– If a student fails to pass a class, there would be challenges to making it up and still meeting the district’s three-years-of-math requirement.
– Some PUSD teachers worry the district would lose students to other schools without such a requirement.
– Training and supporting teachers, adding sections and buying new textbooks and materials would come with necessary costs to the district.
Mahaffey asked the board if PUSD’s alternative education students would also have a requirement to complete three years of math?
“Overall, the math teachers do support having a third year of math,” he told the school board.
The trustees’ discussions have covered a lot of ground on the issue of how or if additional math could or should be required.
For instance, the district might need to offer additional sections of math. Options also include adding career technical education math classes such as an agriculture math class or sections covering consumer, technical, or other areas for students who are not college bound.
In February, Mahaffey mentioned having taught a biometrics class that was directly related to the fish lab at CJSHS. He had suggested a need to offer some courses that are hands-on for general use. Math credit can be assigned to business and finance courses, too. He also said CJSHS had previously built a small house in conjunction with the geometry class.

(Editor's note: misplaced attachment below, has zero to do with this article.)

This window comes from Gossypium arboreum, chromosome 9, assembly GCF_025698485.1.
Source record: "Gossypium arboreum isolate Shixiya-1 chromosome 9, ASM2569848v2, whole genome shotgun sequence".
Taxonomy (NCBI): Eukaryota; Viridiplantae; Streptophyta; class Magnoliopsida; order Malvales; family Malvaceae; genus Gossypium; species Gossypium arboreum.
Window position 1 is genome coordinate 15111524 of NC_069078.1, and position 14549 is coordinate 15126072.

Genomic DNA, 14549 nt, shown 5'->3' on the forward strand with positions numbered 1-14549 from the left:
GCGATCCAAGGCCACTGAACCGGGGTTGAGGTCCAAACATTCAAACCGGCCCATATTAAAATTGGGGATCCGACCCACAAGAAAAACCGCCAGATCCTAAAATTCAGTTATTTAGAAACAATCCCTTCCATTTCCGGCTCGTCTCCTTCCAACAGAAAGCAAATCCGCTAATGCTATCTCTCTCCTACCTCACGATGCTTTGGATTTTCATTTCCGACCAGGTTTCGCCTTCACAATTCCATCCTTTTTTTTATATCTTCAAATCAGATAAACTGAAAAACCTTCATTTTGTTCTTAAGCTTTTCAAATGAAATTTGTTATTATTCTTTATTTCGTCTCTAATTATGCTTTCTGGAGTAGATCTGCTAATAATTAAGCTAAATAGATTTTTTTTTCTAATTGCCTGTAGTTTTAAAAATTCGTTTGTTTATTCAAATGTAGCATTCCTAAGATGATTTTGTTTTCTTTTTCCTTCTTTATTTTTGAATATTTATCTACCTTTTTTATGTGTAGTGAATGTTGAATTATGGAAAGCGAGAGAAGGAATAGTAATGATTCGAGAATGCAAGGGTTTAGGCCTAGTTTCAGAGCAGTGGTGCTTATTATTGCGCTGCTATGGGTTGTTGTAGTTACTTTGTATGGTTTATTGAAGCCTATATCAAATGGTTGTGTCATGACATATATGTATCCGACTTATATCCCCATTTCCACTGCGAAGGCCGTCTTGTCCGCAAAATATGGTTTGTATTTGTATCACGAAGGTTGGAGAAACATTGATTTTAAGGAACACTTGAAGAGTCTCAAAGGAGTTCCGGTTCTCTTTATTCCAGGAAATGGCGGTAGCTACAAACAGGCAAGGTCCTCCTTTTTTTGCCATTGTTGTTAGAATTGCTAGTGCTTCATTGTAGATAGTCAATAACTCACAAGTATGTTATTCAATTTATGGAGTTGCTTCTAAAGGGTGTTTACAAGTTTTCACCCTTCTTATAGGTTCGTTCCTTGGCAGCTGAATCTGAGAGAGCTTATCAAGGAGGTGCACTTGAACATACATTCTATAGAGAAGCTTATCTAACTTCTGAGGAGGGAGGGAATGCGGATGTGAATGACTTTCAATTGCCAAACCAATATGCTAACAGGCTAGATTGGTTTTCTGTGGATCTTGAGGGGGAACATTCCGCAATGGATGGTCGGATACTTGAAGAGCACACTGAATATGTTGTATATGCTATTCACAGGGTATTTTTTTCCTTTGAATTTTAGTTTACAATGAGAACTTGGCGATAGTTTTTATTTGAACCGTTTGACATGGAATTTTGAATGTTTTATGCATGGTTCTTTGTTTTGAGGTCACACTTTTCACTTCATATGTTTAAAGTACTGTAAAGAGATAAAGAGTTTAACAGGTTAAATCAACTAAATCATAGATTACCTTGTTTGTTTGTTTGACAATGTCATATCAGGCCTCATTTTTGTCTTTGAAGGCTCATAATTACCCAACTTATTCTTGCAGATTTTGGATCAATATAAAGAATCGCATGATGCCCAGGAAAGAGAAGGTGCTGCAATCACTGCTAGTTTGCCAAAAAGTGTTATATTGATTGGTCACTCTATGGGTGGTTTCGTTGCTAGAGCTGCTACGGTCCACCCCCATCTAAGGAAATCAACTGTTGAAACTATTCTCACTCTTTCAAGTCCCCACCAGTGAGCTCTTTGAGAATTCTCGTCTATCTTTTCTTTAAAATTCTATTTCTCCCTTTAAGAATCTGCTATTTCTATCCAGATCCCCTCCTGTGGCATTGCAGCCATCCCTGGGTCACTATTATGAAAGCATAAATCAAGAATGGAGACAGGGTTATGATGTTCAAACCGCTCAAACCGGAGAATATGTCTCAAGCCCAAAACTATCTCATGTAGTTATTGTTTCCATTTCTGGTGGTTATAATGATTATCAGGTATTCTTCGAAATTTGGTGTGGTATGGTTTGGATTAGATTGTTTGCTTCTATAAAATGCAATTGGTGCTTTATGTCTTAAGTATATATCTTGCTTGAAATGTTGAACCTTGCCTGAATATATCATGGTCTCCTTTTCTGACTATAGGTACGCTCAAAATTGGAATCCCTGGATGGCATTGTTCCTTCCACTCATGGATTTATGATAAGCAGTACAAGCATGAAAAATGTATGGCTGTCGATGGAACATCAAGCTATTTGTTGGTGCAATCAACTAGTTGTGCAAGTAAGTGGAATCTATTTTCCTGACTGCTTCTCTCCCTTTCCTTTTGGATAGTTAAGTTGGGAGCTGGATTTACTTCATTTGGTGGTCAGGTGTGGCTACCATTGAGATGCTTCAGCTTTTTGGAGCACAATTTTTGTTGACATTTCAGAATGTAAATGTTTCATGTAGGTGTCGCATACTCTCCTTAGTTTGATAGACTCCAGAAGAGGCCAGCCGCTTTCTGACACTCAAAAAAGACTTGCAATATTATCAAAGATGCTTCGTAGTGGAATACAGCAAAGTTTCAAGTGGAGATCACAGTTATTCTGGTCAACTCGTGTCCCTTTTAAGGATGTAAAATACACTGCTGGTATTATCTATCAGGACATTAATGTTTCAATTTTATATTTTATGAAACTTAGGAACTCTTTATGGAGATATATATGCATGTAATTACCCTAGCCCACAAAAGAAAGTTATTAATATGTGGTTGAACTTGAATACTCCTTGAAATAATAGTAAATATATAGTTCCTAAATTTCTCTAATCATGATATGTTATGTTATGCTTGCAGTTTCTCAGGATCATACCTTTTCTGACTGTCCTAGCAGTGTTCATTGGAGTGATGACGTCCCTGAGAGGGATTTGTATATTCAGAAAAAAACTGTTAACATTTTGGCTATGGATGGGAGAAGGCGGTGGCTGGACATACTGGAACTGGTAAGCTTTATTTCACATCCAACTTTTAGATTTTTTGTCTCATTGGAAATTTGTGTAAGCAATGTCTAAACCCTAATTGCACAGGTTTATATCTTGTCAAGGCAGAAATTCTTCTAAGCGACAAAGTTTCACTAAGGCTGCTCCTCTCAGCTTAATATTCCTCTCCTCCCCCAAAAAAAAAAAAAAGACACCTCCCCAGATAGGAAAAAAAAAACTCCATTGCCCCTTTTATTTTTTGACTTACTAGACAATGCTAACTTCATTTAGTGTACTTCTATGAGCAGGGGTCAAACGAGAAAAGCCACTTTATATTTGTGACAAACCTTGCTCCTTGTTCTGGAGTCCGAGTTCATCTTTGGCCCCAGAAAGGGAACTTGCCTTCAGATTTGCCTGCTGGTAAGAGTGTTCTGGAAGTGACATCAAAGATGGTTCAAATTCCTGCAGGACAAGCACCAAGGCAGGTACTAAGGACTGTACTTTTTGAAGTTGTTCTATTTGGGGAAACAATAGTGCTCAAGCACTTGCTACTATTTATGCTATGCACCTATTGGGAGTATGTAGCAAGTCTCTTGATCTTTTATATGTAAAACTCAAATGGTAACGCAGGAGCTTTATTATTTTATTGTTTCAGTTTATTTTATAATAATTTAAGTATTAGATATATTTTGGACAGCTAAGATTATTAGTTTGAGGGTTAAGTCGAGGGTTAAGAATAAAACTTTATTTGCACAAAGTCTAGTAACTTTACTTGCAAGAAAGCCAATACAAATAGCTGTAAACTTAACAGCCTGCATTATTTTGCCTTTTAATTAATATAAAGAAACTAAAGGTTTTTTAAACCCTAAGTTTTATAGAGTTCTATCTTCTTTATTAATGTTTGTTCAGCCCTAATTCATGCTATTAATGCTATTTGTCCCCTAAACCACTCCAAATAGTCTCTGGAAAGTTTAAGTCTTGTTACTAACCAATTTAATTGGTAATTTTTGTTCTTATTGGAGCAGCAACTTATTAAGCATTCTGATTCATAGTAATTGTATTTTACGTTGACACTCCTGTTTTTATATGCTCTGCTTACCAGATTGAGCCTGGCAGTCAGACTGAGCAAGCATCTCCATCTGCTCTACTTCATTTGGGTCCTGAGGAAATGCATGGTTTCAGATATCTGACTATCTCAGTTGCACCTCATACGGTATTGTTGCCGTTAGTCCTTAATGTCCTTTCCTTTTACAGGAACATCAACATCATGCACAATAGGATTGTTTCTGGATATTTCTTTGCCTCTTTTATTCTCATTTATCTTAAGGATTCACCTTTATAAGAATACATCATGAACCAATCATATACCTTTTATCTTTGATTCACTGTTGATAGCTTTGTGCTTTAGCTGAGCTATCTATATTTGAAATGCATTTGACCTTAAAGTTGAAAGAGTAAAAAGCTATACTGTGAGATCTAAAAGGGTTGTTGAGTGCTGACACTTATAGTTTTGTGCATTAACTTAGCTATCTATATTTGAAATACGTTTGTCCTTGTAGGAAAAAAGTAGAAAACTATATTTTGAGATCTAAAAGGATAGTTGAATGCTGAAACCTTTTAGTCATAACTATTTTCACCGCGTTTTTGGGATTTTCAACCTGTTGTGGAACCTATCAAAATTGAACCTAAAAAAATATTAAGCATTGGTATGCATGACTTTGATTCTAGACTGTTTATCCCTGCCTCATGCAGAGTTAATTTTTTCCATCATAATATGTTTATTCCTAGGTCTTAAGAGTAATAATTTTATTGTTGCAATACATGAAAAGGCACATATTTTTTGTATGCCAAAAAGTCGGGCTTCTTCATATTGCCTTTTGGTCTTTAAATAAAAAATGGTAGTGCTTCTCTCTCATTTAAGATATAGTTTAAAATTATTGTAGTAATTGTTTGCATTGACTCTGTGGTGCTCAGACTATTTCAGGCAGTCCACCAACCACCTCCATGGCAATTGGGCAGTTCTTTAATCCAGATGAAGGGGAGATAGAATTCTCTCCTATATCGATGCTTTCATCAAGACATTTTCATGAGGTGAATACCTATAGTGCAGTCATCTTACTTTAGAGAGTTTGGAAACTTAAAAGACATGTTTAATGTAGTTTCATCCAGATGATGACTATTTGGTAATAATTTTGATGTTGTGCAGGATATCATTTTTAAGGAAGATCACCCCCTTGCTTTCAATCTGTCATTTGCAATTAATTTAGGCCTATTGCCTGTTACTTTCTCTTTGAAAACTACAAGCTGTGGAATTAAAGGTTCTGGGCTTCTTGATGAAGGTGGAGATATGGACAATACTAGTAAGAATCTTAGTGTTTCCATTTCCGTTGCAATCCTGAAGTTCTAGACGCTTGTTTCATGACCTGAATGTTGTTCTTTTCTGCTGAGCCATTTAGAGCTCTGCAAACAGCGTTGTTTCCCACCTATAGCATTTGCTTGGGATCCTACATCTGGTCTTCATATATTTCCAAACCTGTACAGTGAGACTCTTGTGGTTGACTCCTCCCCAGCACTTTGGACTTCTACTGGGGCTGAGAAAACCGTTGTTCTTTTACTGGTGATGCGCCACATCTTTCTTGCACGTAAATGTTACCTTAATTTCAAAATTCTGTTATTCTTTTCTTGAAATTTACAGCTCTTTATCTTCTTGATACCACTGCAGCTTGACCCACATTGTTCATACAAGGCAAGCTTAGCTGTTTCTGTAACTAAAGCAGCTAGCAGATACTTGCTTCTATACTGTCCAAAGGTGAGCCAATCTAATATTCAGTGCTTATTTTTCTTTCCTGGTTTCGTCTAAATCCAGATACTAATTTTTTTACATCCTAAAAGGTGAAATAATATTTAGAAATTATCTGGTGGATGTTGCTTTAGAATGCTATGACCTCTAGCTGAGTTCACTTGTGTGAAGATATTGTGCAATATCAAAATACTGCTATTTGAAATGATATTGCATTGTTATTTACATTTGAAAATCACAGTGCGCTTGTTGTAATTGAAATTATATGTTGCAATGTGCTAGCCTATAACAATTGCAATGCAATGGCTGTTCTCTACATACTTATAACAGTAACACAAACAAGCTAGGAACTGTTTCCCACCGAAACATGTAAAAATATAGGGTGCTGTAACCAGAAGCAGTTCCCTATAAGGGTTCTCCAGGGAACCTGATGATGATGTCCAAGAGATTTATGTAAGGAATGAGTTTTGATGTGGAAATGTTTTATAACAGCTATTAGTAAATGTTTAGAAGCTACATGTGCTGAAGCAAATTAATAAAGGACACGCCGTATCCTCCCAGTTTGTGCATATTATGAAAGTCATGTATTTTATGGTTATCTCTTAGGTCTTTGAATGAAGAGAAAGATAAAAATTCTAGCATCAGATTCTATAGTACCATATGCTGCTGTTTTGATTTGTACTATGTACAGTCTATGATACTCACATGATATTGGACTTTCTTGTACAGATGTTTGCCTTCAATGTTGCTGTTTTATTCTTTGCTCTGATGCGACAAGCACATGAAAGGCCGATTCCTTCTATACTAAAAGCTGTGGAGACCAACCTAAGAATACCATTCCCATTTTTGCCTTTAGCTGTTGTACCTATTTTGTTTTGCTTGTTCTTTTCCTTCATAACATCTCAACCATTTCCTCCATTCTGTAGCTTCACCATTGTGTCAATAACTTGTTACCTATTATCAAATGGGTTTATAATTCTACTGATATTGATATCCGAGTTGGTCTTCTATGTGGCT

Programming is another class in which kids could earn math credits, according to the educator. Deductive reasoning is a skill learned from science and math courses.
At that initial meeting, the trustees wondered how they would help all students?
“I’ve had parents approach me about students who are struggling in math,” School Board President Leslie Edlund said at the May meeting. “If we do it right, I’m supportive. I do worry about the increased costs and needs for more class sections.”
Teacher Mahaffey agreed.
“I battle myself that I have students struggling with math,” he said. “Their scores are not a math problem; it’s a school problem. If we do implement a program for this, it would take about two years and it would have to be a districtwide approach. We need to do more to support students’ success with math. For example, kids walk around all day speaking English. They use it everywhere in their lives. We don’t do that with math.”
He added that Chester High has tried to keep students in math classes as long as possible and in the past, intervention courses helped, but that added more courses that required more support.
Wrapping up the May board discussion, Trustee Traci Holt said she absolutely supports putting more “tools” into students’ toolboxes (of learning).
“We as a board need to look at and approach this as a district,” Holt said. “I’d love to see more math (in our offerings) but we don’t have all the answers. We need a roadmap of what it would look like before we say yes, we’re going to require a third year of math. And it’s very important for us to hear from our site administrators. Every school is different.”